The World Bank on Monday cut its growth forecasts for developing economies in East Asia and the Pacific but allayed fears of a hard landing for China's slowing economy.
The bank also said it expects any increase in US interest rates to have an orderly impact but warned of a risk that markets could react sharply, causing regional currencies to fall further.
In a report on 14 economies led by China, the bank called on them to mitigate the impact of the slowing Chinese economy and any increase in US rates by adopting "prudent macro-economic management" and deeper structural reforms.
"The baseline growth projections for China assume a further gradual slowdown in 2016-17," the bank said, playing down concerns that the world's second largest economy could slow down abruptly following stock market turmoil and a softening manufacturing sector.
"China has sufficient policy buffers to address these risks and prevent a sharp slowdown," it said.
In its updated outlook for the region, the bank said China's gross domestic product (GDP) is expected to grow by 6.9 percent this year, moderating to 6.7 percent next year and 6.5 percent in 2017. GDP rose 7.3 percent in 2014.
The forecasts were slightly lower than the bank's projections in April.
For developing economies in the East Asia-Pacific region, average growth is forecast at 6.5 percent this year, 6.4 percent next year and 6.3 percent in 2017. This is down from 6.8 percent actual growth in 2014.
"This reflects mainly a moderate slowdown in China," the bank said.
The 14-country forecast also includes Indonesia, Malaysia, the Philippines, Thailand, Vietnam, Cambodia, Laos, Myanmar, Mongolia, Fiji, Papua New Guinea, the Solomon Islands and East Timor.
Among the bigger Southeast Asian countries, the Philippines and Vietnam are expected to be the stronger performers as weak commodity prices hobble growth in oil exporters Indonesia and Malaysia.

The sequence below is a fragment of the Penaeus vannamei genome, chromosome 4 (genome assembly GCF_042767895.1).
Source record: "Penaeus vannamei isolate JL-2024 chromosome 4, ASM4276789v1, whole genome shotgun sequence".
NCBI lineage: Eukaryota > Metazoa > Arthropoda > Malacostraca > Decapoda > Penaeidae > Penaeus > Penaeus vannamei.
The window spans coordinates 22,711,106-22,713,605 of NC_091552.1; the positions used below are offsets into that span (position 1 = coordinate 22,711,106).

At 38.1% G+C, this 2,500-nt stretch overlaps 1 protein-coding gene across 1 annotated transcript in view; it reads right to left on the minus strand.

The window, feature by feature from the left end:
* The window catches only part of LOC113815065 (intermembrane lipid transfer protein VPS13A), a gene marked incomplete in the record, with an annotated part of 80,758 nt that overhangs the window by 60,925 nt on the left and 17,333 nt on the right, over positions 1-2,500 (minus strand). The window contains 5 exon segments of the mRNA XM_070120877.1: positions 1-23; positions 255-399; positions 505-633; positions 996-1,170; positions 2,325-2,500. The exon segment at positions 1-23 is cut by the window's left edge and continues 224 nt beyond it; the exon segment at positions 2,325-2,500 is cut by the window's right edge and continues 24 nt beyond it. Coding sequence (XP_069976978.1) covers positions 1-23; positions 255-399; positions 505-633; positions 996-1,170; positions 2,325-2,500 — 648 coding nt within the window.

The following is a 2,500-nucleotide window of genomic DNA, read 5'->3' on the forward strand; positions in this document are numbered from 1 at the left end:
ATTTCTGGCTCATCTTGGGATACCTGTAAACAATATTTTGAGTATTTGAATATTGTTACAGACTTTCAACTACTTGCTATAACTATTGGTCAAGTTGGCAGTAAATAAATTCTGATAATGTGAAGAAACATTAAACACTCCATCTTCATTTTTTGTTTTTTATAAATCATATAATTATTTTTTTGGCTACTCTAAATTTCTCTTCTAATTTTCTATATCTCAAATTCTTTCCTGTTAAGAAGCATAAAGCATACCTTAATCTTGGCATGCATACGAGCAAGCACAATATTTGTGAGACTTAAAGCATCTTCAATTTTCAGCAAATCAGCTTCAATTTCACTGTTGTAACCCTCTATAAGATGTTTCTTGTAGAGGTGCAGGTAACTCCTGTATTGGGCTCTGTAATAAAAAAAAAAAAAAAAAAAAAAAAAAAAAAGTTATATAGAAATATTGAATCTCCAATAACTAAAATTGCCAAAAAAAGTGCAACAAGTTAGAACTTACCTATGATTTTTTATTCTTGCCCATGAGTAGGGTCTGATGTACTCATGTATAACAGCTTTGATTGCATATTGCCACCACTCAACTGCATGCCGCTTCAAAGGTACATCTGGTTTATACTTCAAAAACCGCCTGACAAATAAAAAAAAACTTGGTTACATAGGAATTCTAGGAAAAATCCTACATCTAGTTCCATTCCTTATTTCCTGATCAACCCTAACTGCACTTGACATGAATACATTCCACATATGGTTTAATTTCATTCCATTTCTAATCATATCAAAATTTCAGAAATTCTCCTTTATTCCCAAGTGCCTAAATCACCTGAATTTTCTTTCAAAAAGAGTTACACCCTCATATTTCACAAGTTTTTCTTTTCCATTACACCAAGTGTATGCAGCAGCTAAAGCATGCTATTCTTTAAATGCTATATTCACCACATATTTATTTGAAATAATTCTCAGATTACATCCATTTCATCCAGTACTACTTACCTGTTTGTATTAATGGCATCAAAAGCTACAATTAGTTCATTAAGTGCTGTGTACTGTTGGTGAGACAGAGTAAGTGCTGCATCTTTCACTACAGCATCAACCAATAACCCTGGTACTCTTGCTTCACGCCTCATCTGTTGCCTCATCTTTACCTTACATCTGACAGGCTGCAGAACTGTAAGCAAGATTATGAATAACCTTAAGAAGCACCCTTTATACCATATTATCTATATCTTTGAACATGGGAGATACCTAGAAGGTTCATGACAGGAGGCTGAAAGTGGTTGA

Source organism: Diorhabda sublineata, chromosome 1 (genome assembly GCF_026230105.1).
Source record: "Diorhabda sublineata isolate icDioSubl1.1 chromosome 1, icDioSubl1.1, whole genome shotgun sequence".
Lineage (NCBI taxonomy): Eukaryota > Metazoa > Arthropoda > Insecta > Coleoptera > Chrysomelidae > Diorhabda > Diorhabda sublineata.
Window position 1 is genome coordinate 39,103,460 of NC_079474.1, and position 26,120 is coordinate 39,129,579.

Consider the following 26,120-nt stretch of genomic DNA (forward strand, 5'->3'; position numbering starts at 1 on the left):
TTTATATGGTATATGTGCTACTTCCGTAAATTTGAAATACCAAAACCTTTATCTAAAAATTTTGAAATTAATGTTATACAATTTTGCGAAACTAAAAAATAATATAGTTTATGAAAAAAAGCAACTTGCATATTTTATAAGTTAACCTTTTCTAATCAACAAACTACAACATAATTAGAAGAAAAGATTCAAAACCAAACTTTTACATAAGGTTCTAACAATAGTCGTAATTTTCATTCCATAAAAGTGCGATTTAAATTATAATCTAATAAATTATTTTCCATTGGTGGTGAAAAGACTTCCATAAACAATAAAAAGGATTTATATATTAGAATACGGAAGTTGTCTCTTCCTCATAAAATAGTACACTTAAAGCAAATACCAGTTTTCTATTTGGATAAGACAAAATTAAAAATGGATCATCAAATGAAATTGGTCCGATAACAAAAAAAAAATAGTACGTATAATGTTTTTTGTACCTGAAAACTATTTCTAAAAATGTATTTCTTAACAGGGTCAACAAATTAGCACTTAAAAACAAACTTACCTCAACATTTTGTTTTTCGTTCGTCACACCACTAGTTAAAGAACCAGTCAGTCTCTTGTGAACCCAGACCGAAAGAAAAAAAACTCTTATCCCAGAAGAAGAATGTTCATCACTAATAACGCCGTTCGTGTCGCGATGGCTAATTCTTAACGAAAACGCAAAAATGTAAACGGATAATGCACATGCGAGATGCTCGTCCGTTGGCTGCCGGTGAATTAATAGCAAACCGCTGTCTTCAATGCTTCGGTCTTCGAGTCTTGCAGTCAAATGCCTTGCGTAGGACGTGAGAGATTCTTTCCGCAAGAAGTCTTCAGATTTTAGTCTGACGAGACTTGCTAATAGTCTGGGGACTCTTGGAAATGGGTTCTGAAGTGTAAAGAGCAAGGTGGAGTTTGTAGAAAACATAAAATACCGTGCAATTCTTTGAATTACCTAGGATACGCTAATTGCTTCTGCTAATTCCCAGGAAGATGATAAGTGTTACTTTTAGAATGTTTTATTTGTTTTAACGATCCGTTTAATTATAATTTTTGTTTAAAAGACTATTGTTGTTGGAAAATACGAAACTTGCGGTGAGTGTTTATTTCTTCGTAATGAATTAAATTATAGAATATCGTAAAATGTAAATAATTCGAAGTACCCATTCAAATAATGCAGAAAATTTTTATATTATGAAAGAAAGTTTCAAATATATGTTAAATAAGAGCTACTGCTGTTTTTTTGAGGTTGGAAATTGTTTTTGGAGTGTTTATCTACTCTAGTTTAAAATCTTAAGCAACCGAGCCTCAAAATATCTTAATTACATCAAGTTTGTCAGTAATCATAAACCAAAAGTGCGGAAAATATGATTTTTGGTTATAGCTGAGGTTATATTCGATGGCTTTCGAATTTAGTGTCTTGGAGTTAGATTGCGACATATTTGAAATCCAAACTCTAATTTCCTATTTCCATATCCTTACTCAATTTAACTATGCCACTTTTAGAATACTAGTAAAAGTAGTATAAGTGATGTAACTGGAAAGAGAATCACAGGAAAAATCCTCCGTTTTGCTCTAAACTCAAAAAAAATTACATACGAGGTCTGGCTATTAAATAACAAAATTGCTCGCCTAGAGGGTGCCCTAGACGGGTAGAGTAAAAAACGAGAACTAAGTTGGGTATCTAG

The Philippine economy is forecast to grow by 5.8 percent this year, 6.4 percent next year and 6.2 percent in 2017, compared with 6.1 percent in 2014.
Vietnam's GDP is forecast to rise from 6.0 percent in 2014 to 6.2 percent this year and 6.3 percent each over the next two years.
For Malaysia, growth is expected at 4.7 percent this year and in 2016 and 5.0 percent in 2017, down sharply from 6.0 percent in 2014.
Indonesian growth should come in at 4.7 percent this year, 5.3 percent next year and 5.5 percent in 2017, compared to 5.0 percent in 2014.
The bank said it expects the US central bank to raise interest rates in the coming months, which could prompt capital to flow back into the US economy from emerging markets in search of better returns.
"While this increase has been anticipated and is likely to prove orderly, there is a risk that markets could overreact in the short term," it warned.
"The risks to global and regional growth, and to the cost and availability of external financing, call for a continued focus across the region on sound macroeconomic management and on mitigating external and fiscal vulnerabilities."
Axel van Trotsenburg, the bank's regional vice president, said in a statement the reforms must include "regulatory improvements in finance, labour, and product markets, as well as measures that enhance transparency and accountability".